One of the advantages of defining your projects in Swift is that we can leverage Xcode and the Swift compiler to safely edit the projects with syntax auto-completion and documentation.
Editing your projects is easy; position yourself in a directory where there’s a project defined and run the following command:
It will open a temporary Xcode project with the manifests and the project description helpers. After making changes you can run the target from Xcode and it will call
tuist generate for you.
The project is deleted automatically once you are done with editing. If you wish to generate and keep the project in the current directory, you can run the command passing the
tuist edit --permanent
That will generate a
Manifest.xcodeproj project that you can open manually.
In projects with an established architecture, developers might want to bootstrap new components or features that are consistent with the project.
scaffold you can define your own templates and also templates that Tuist provides to generate a basic structure of your module!
To define templates, you can run
tuist edit and then create a directory under
Tuist/Templates that represents your template. Templates need a manifest file,
Template.swift that describes the template:
import ProjectDescriptionlet nameAttribute: Template.Attribute = .required("name")let template = Template(description: "Custom template",attributes: [nameAttribute,.optional("platform", default: "ios"),],files: [.string(path: "Project.swift",contents: "My template contents of name \(nameAttribute)"),.file(path: "generated/Up.swift",templatePath: "generate.stencil"),],)
This template would then be called like this:
tuist scaffold name_of_template --name Name --platform macos
Since platform is an optional argument, we can also call the command without the
--platform macos argument.
.files don’t provide enough flexibility, you can leverage the Stencil templating language via the
Templates can import project description helpers. Just add
import ProjectDescriptionHelpers at the top, and extract reusable logic into the helpers.
One of the benefits of making the definition of projects explicit, is that we can run checks on them and uncover configuration issues that otherwise would be bubbled up by the build system later on. Tuist follows the principle of the sooner we detect the errors, the less time developers will have to spend. For that reason, we provide a command that developers can run either locally or on CI to ensure their projects have a valid configuration:
Please note that there are checks that only the compiler and the build system can do.
In other words,
those will only be uncover by compiling the app with Xcode or
When projects grow, it becomes hard to visualize the dependencies between all the targets that are part of the project. Fortunately, Tuist provides a command,
tuist graph, that loads your project dependencies graph and exports it in a representable format.
Being in a directory that contains a workspace or project manifest, run the following command:
The command will output a human-readable file,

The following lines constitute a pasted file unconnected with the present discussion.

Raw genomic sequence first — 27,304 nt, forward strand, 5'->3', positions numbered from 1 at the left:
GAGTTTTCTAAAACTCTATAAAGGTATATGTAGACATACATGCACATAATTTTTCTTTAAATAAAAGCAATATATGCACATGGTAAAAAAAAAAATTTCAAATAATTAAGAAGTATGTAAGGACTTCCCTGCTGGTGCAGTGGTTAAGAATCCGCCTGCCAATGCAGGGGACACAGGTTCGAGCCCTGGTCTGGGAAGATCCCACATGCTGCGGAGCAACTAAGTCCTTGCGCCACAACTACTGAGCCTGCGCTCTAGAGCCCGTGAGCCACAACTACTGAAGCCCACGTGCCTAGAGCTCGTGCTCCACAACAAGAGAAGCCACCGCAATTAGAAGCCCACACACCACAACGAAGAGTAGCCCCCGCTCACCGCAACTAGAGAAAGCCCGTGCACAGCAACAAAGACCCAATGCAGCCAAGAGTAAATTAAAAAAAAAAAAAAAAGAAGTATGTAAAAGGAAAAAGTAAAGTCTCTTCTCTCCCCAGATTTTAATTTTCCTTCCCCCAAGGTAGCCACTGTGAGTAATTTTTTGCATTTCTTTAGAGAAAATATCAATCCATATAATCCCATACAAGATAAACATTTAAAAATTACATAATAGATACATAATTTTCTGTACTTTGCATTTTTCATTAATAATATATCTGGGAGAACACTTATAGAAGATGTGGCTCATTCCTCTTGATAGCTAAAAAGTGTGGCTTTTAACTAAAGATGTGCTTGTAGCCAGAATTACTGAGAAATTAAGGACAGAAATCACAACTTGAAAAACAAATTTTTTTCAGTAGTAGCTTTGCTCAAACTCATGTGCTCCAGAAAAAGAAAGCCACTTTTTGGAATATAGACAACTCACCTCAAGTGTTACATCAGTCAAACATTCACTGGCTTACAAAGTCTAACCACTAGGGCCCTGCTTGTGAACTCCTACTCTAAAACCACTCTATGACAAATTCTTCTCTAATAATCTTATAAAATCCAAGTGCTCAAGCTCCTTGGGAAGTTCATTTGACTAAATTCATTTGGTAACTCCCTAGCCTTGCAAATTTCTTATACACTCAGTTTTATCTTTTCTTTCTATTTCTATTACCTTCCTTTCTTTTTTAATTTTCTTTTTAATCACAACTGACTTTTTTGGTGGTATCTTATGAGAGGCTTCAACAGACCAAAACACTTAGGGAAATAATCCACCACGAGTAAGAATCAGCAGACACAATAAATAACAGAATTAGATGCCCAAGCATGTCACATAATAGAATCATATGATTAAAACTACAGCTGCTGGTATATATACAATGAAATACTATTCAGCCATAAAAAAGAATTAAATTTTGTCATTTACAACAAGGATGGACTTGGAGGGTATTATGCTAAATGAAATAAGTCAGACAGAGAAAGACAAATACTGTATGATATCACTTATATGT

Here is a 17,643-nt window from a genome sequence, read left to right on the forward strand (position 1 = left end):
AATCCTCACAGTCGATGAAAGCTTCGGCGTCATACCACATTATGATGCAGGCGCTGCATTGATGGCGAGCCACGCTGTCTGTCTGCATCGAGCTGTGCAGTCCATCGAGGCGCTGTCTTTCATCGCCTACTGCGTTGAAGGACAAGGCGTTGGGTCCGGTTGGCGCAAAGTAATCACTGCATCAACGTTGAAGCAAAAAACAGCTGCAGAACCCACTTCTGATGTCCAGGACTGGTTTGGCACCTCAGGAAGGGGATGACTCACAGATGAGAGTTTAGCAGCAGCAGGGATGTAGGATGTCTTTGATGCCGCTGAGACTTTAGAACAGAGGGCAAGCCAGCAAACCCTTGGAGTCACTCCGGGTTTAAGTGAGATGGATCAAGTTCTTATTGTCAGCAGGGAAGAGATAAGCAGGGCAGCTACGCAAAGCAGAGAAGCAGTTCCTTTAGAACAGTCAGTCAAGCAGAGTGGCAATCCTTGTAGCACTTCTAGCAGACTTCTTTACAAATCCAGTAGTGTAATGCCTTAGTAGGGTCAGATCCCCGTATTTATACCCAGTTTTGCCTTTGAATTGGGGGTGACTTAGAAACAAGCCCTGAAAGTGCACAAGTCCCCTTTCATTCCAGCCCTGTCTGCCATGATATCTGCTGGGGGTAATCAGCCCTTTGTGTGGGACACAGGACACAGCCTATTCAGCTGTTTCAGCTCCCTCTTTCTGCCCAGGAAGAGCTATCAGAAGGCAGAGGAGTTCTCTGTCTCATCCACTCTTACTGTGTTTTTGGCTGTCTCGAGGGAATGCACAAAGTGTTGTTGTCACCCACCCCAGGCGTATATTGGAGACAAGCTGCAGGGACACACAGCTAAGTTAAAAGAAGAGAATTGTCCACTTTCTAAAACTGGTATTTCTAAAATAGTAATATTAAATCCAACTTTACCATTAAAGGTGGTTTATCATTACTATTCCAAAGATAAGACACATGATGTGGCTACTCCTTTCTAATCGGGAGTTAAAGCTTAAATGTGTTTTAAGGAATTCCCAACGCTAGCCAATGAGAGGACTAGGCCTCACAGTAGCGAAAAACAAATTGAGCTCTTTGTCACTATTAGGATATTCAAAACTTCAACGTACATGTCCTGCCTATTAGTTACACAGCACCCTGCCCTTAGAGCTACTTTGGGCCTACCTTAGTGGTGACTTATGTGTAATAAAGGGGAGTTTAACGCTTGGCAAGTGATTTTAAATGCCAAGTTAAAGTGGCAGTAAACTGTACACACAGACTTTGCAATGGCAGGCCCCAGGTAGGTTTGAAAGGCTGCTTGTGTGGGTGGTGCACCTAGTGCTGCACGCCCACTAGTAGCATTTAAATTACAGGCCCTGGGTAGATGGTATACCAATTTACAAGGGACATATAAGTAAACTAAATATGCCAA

graph.dot that describes the dependencies graph using the DOT description language.
Graphviz is a command line tool that take the
.dot graph and convert it into an image.
brew install graphvizdot -Tpng graph.dot > graph.png
Alternatively, you can use online services like this one that renders your graph on a website.
Xcode projects often have dependencies with system tools like SwiftLint, Carthage, or Sourcery. Those are dependencies that need to be installed/pulled and properly configured in the developer environment for the project to run.
Most projects include a list of steps in the
README file for developers to follow:
1. Clone the repository.2. Install Carthage if it's not already installed.3. Install `brew install swiftlint`.4. Run `carthage update`.5. Open the project.
It’s a tedious process that can break without you noticing it. Moreover, each project usually has its own set of non-standard steps, which makes inconvenient jumping from one project to another.
The good news is that Tuist offers a command, tuist up that helps you define your project dependencies and then takes care of the configuration process for you.
To define your project dependencies, we need to create a new
Setup.swift manifest file:
import ProjectDescriptionlet setup = Setup([.homebrew(packages: ["swiftlint"]),.carthage(platforms: [.iOS])])
We have turned the markdown steps that we saw before into up commands in the setup manifest. When you run
tuist up, Tuist translates those declarations into actual commands that are executed in your system.
Moreover, it assesses whether those dependencies are already met in the environment, and if they are, it skips them. For instance, if the Carthage dependencies exist and are up to date, it doesn’t run the Carthage update command.
Tuist offers the following set of commands.
It installs the given Homebrew packages if they don’t exist in the system.
Configures Homebrew tap repositories. It also installs Homebrew if it’s not available in the system.
It runs Carthage dependencies for those dependencies that don’t exist or that are outdated.
It installs all the packages in a Mintfile if they don’t exist in the system.
.custom(name: "Name", meet: ["./install.sh"], isMet: ["test", "mytool"])
Besides the built-in commands, you can define yours using the custom option. It takes the following arguments:
- Name: Name of the command
- Meet: Command to run in the system to configure the environment.
- Met: Command to run in the system to verify whether the environment is already configure. A 0 exit code means that the environment is already configured.
If you have ideas of other built-in commands that Tuist could offer, don’t hesitate to open an issue with your ideas.